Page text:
Space shuttle Endeavour inches through Los Angeles on Saturday
The final voyage of the Space Shuttle Endeavour was delayed by Canary Island pine trees and a broken transporter, as firefighters warned spectators to bring water if they planned to join the expected throng of spectators at Exposition Park on Sunday.
As a clear autumn day broke over the City of Angels, the shuttle was still about 8,500 feet short of its goal, and was squeezing around pine trees planted 20 years ago to honor the Rev. Martin Luther King Jr. on the boulevard named in his honor.
At points, the shuttle on its transporters was moving diagonally, backing up, and then nosing past trees.
``Endeavour is now entering the narrowest portion of the route,'' Carlos Calvillo of the Los Angeles Fire Department said shortly before midnight. ``The narrow streets and darkness have slowed Endeavour's schedule.''
At 9:45 a.m., the shuttle was at Western Avenue. Mayor Antonio Villaraigosa scheduled a news conference for 11 a.m. at Menlo Avenue, where the shuttle was expected to turn north into Exposition park at 11 a.m.
``Warm temperatures are anticipated for today,'' Calvillo warned. ``We remind everyone to be prepared for the heat and long wait lines.
Forty-three people who were waiting in the sun Saturday needed medical attention, mostly for dehydration or other heat-related issues, city firefighters said. With forecasts for today in the high 80s, spectators were exhorted to bring water and food.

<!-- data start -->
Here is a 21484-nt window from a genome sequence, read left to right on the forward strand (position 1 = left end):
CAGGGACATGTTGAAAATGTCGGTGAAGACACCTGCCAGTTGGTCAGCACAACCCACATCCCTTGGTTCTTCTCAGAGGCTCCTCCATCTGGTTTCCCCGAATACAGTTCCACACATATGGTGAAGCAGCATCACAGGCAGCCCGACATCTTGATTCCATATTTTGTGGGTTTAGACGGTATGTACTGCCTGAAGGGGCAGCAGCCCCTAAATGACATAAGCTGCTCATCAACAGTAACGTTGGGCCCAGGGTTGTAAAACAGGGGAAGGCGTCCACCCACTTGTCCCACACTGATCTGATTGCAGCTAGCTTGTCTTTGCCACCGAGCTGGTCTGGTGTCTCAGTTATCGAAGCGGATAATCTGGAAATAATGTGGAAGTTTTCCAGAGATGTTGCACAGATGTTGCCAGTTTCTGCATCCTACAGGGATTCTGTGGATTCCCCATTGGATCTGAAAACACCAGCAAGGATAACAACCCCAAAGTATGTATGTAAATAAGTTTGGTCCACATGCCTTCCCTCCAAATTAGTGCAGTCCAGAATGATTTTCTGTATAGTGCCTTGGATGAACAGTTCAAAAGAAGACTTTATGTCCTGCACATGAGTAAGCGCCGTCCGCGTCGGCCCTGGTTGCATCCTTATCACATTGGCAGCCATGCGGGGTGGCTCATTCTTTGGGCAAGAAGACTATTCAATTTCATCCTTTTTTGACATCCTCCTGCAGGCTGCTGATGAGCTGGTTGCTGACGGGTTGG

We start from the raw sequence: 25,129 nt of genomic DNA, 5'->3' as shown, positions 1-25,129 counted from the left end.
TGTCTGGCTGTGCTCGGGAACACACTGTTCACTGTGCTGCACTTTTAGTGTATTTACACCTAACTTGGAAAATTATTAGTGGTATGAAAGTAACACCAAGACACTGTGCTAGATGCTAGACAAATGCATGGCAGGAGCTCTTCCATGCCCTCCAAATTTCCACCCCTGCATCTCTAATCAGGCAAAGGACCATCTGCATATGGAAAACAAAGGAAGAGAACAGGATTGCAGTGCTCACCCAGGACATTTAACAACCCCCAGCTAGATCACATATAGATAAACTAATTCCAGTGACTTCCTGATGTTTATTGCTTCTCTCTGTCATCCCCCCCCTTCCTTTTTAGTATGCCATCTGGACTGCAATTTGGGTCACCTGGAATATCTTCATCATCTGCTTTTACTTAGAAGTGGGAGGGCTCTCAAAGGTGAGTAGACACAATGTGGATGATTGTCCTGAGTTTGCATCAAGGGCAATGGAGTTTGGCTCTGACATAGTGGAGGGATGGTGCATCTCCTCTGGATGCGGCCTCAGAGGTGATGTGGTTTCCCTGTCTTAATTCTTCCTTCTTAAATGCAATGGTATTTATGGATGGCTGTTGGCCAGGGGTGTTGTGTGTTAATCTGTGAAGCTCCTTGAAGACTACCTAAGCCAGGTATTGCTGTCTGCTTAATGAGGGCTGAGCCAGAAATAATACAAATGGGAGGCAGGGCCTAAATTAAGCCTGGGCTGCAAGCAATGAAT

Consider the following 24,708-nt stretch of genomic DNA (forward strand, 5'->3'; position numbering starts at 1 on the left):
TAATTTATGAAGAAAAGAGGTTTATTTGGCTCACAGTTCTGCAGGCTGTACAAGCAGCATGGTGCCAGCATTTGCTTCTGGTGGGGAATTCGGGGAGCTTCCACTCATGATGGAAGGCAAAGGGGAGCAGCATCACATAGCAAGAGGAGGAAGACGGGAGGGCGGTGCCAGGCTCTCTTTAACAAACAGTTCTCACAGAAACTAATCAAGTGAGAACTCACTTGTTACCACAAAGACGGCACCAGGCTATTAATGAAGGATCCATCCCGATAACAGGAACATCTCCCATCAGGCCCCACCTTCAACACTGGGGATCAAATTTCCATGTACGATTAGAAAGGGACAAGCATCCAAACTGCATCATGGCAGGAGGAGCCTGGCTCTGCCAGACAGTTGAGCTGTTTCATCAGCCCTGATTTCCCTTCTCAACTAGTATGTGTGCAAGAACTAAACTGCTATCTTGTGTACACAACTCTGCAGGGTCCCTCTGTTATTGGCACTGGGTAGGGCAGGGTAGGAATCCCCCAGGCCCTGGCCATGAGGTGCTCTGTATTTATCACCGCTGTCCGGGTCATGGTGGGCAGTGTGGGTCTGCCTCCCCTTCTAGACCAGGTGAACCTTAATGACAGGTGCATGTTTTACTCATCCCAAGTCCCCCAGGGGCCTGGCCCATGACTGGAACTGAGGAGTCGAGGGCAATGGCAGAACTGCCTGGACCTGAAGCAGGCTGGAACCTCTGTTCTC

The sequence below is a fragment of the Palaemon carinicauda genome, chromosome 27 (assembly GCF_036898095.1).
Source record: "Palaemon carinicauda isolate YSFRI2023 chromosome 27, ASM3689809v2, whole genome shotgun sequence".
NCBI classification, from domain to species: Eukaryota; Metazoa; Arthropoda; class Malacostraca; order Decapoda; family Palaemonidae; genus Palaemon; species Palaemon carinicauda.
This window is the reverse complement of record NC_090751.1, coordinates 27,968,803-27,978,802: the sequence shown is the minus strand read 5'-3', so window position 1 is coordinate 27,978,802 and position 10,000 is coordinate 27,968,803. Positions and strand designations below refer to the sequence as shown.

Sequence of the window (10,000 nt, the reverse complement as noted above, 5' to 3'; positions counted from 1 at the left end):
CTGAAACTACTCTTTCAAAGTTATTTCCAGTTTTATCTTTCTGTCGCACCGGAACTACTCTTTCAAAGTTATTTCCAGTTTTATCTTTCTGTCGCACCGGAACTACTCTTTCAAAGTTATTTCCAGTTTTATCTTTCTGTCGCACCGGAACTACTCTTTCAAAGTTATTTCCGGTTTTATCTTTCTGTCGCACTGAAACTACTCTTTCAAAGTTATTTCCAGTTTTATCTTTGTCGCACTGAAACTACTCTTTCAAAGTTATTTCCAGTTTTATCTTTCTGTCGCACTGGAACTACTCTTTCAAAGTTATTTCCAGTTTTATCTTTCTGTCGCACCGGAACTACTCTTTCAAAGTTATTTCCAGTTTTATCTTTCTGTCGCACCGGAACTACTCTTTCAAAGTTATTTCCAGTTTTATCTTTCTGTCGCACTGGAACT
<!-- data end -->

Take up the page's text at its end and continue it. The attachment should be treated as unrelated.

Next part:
The shuttle was about 10 hours behind schedule for its arrival at the Baldwin Hills Crenshaw Mall, where an elaborate welcoming ceremony that was scheduled for 2 p.m. was executed at 5, with the shuttle nowhere in sight. Huge crowds grew throughout the day -- at one point, 30,000 people lined one mile of Crenshaw at Leimert Park.
Because of the delay, Metro kept its trains running citywide all night. The Red, Purple, Blue, Orange and Expo lines have been touted as a convenient way to get to the shuttle route.
Some time was lost Saturday while crews worked on and reconfigured the four self-propelled rigs the shuttle is riding on to squeeze along MLK Jr. Boulevard, which is narrower than Crenshaw.
The move is expected to cost about $10 million, and a fundraising campaign has been begun to built a permanent hangar for the 122-foot-long orbiter. The tail section of the shuttle stands about five-stories tall, its wingspan is about 77 feet.
The early going was smoother Saturday, with Endeavour arriving at the Forum in Inglewood for a breather about 45 minutes early.
Today, parking lots will be made available for spectators, as the orbiter rolls into Exposition Park. Four lots will be open between Bill Robertson Lane and Vermont Avenue north of Martin Luther King Boulevard.
The shuttle will go on public display beginning Oct. 30.
Endeavour was built to replace Challenger, which blew up Jan. 28, 1986. It spent a total of 296 days in space, logging 25 mission and 4,671 orbits. Its missions included retrieving errant satellites, participating in the repair of the Hubble Space Telescope and servicing the International Space Station.
Those who can't make it to see the shuttle Sunday will soon have another chance when it debuts at the Science Center Oct. 30.
NASA's space shuttle program has been discontinued after 30 years.
Hawthorne-based SpaceX is now sending supplies to the International Space Station in unmanned vehicles and is working toward the development of a manned vehicle. Russian Soyuz spacecraft are being used for ferrying people to and from the space station.